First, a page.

We welcome today’s news from Wizards of the Coast regarding their intention not to de-authorize OGL 1.0a. We still believe there is a powerful need for an irrevocable, perpetual independent system-neutral open license that will serve the tabletop community via nonprofit stewardship. Work on the ORC license will continue, with an expected first draft to release for comment to participating publishers in February.


 

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Scribe

Legend
Also when it comes to metrics, the news yesterday that Paizo hold sold out of 8 months of Core Rulebook stock in 2 weeks was probably confirmed by distributors to WotC, too.

I expect that sort of metric would not be ignored either. WotC has no desire to re-visit 2009. Customer churn is one thing -- actual mass departures is quite another.

There's a whole bunch of potential takeaways from this entire debacle.

If we actually get the details dumped, it will be truly prime time entertainment reading.
 

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niklinna

satisfied?
Sitting on 8 months of rule books means you overprinted and paid taxes on a lot of books sitting in a warehouse or more than likely…it’s a small number that sold but equates to 8 months of sales….I’m going with the later since Pf2e doesn’t sell like hot cakes at Waffle House at night.
Well if that's true, I bet the waffles at Waffle House feel pretty put out. Was "Pancake House" already taken?
 

Steel_Wind

Legend
Sitting on 8 months of rule books means you overprinted and paid taxes on a lot of books sitting in a warehouse or more than likely…it’s a small number that sold but equates to 8 months of sales….I’m going with the later since Pf2e doesn’t sell like hot cakes at Waffle House at night.
No, it doesn't. It means you order your products printed in a volume sufficient to keep the price down - and low enough that you are confident you will sell them in the same fiscal year.

It sounds like they likely sold through ~20,000 to 30,000 copies in 2 weeks. If you are WotC and seeing DDB cancellations and seeing your WHALE customers go to competition that has LOTS of other products to sell to them? Such that you might not get them back? And fear it is but the thin edge of the wedge? You aren't happy with that result. You reconsider.

As I said, churn is one thing, mass departures is another.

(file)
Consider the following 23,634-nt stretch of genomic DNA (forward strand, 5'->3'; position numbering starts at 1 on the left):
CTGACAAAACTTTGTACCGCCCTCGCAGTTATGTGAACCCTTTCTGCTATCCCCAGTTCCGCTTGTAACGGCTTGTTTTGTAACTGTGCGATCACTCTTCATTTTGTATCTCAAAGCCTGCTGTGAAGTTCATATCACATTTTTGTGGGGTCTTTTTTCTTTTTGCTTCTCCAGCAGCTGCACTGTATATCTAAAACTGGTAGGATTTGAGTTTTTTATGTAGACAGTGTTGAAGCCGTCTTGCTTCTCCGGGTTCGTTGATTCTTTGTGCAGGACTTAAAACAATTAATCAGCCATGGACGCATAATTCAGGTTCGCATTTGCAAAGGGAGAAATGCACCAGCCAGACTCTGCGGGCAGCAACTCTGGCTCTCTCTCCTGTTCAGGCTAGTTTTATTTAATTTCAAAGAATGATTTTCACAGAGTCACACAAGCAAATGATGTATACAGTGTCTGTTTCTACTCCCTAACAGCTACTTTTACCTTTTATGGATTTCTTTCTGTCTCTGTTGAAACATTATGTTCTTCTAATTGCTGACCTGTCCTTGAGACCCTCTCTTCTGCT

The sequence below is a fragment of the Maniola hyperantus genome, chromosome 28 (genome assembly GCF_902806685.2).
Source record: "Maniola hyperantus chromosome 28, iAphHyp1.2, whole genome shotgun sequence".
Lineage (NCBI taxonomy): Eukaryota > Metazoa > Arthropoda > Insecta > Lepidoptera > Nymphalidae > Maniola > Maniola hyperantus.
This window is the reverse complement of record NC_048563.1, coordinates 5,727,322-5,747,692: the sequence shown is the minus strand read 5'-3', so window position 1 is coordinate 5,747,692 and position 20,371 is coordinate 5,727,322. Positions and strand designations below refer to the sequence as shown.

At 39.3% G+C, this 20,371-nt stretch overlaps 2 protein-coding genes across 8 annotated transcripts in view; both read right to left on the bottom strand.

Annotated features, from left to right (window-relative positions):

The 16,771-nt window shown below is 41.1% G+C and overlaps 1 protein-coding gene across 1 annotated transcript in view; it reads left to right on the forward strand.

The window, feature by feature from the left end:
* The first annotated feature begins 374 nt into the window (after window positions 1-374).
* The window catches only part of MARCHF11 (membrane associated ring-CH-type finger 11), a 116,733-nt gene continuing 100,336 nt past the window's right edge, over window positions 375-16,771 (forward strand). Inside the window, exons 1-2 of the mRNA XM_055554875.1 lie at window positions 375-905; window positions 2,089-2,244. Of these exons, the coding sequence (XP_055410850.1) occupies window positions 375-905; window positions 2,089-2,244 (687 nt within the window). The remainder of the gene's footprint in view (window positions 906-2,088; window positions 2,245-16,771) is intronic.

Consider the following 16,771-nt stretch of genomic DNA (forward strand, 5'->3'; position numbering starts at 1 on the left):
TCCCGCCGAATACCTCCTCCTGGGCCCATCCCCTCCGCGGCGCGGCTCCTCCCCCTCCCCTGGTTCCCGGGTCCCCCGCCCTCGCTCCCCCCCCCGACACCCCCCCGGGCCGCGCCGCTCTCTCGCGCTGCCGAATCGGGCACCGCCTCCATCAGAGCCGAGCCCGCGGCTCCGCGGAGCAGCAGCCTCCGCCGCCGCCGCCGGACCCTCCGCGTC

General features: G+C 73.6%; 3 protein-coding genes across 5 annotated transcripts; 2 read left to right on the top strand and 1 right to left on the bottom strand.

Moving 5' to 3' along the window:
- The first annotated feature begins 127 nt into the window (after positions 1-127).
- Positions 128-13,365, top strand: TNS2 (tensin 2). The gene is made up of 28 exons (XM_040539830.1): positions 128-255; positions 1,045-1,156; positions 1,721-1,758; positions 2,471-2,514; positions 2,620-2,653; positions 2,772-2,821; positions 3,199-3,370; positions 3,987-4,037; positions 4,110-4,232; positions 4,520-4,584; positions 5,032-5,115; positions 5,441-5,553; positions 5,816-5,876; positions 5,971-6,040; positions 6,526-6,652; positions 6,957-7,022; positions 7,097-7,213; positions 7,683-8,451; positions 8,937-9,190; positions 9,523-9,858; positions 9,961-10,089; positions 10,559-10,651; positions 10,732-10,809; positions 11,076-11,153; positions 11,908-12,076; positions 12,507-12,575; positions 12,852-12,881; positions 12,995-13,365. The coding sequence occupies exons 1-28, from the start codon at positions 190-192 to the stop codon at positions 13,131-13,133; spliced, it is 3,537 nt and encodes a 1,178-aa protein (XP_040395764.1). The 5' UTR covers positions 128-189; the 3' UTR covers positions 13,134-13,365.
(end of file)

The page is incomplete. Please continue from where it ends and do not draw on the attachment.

Sitting on 8 months of rule books means you overprinted and paid taxes on a lot of books sitting in a warehouse or more than likely…it’s a small number that sold but equates to 8 months of sales….I’m going with the later since Pf2e doesn’t sell like hot cakes at Waffle House at night.
The print run they just ordered will be available in April, so forecasting what you think you'll sell in 8 months seems reasonable given turnaround on printing more.
 



mangamuscle

Explorer
cohum Allow me to play devil's advocate. Now, if I was neutral evil and the responsible executive @hasbro, what would I do next? humm

1) Allow for some time to pass, they say "time heals all wounds", but they also say "out of sight, out of mind"
2) Lay of someone @wotc to be the fall guy/gal, place the Angra Mainyu label and everyone will happily throw a stone and be done with it.
3) After the movie has left theather's, whoever is in now in charge @wotc will try to rebuke ogl 1.0a. Why? Because what corporations hate the most is not their clients (they get their money after all), but rival companies that take money from the same client pool.
This will be a test, if 5e users dont really care for 3e/OSR and there are enough 5e publishers that will continue to do business as usual they can finally get rid of any meaningful rivals. If not, they can know that releasing the 3.x into CC will do the trick of resetting the communities mood into "favorable".
4) Profit!

gives die Now, roll for initiative >:)
 

Xyxox

Hero
Sitting on 8 months of rule books means you overprinted and paid taxes on a lot of books sitting in a warehouse or more than likely…it’s a small number that sold but equates to 8 months of sales….I’m going with the later since Pf2e doesn’t sell like hot cakes at Waffle House at night.
I think that included additional production, not on hand inventory, which is why they still told people ordering of other venues to purchase the items. I am still waiting on my order.